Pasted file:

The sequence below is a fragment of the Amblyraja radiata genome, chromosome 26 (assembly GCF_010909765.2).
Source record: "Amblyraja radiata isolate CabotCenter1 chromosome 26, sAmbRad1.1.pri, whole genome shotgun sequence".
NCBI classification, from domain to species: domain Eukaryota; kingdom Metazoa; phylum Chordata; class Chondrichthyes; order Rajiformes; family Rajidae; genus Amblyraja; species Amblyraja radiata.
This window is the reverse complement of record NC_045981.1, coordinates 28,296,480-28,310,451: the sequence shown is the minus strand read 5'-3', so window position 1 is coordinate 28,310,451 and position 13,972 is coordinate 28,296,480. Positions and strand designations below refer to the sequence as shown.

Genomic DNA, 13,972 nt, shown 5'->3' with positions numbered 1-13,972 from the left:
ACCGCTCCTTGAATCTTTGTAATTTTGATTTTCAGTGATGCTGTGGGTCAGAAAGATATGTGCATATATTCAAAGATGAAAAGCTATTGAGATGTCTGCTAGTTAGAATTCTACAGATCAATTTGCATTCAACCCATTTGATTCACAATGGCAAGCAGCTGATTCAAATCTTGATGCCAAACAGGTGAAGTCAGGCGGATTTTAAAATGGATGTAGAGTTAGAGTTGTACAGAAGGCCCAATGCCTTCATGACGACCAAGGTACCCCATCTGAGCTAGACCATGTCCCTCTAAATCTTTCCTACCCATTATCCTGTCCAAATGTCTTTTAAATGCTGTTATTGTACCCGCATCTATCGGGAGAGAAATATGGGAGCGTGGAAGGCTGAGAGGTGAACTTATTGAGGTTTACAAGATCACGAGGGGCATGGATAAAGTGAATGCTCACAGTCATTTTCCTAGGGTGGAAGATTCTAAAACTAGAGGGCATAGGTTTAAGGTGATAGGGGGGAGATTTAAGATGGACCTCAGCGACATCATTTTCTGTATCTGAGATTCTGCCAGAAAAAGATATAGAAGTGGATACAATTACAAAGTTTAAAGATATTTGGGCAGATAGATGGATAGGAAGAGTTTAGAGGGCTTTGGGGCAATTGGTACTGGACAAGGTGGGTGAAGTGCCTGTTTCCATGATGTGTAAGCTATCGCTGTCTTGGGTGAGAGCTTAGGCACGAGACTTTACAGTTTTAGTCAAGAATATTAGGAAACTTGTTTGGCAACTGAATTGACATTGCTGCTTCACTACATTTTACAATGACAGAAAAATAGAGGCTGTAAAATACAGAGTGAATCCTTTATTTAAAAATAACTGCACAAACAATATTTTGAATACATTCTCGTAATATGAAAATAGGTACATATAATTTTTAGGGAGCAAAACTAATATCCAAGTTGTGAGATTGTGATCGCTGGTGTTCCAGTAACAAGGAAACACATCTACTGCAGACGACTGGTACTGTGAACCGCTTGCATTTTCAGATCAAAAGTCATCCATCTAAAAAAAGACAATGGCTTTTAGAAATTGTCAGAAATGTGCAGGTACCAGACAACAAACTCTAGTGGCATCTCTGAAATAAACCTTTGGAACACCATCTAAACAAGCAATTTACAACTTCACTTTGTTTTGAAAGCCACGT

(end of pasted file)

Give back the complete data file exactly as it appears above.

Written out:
The sequence below is a fragment of the Amblyraja radiata genome, chromosome 26 (assembly GCF_010909765.2).
Source record: "Amblyraja radiata isolate CabotCenter1 chromosome 26, sAmbRad1.1.pri, whole genome shotgun sequence".
NCBI classification, from domain to species: domain Eukaryota; kingdom Metazoa; phylum Chordata; class Chondrichthyes; order Rajiformes; family Rajidae; genus Amblyraja; species Amblyraja radiata.
This window is the reverse complement of record NC_045981.1, coordinates 28,296,480-28,310,451: the sequence shown is the minus strand read 5'-3', so window position 1 is coordinate 28,310,451 and position 13,972 is coordinate 28,296,480. Positions and strand designations below refer to the sequence as shown.

Genomic DNA, 13,972 nt, shown 5'->3' with positions numbered 1-13,972 from the left:
ACCGCTCCTTGAATCTTTGTAATTTTGATTTTCAGTGATGCTGTGGGTCAGAAAGATATGTGCATATATTCAAAGATGAAAAGCTATTGAGATGTCTGCTAGTTAGAATTCTACAGATCAATTTGCATTCAACCCATTTGATTCACAATGGCAAGCAGCTGATTCAAATCTTGATGCCAAACAGGTGAAGTCAGGCGGATTTTAAAATGGATGTAGAGTTAGAGTTGTACAGAAGGCCCAATGCCTTCATGACGACCAAGGTACCCCATCTGAGCTAGACCATGTCCCTCTAAATCTTTCCTACCCATTATCCTGTCCAAATGTCTTTTAAATGCTGTTATTGTACCCGCATCTATCGGGAGAGAAATATGGGAGCGTGGAAGGCTGAGAGGTGAACTTATTGAGGTTTACAAGATCACGAGGGGCATGGATAAAGTGAATGCTCACAGTCATTTTCCTAGGGTGGAAGATTCTAAAACTAGAGGGCATAGGTTTAAGGTGATAGGGGGGAGATTTAAGATGGACCTCAGCGACATCATTTTCTGTATCTGAGATTCTGCCAGAAAAAGATATAGAAGTGGATACAATTACAAAGTTTAAAGATATTTGGGCAGATAGATGGATAGGAAGAGTTTAGAGGGCTTTGGGGCAATTGGTACTGGACAAGGTGGGTGAAGTGCCTGTTTCCATGATGTGTAAGCTATCGCTGTCTTGGGTGAGAGCTTAGGCACGAGACTTTACAGTTTTAGTCAAGAATATTAGGAAACTTGTTTGGCAACTGAATTGACATTGCTGCTTCACTACATTTTACAATGACAGAAAAATAGAGGCTGTAAAATACAGAGTGAATCCTTTATTTAAAAATAACTGCACAAACAATATTTTGAATACATTCTCGTAATATGAAAATAGGTACATATAATTTTTAGGGAGCAAAACTAATATCCAAGTTGTGAGATTGTGATCGCTGGTGTTCCAGTAACAAGGAAACACATCTACTGCAGACGACTGGTACTGTGAACCGCTTGCATTTTCAGATCAAAAGTCATCCATCTAAAAAAAGACAATGGCTTTTAGAAATTGTCAGAAATGTGCAGGTACCAGACAACAAACTCTAGTGGCATCTCTGAAATAAACCTTTGGAACACCATCTAAACAAGCAATTTACAACTTCACTTTGTTTTGAAAGCCACGT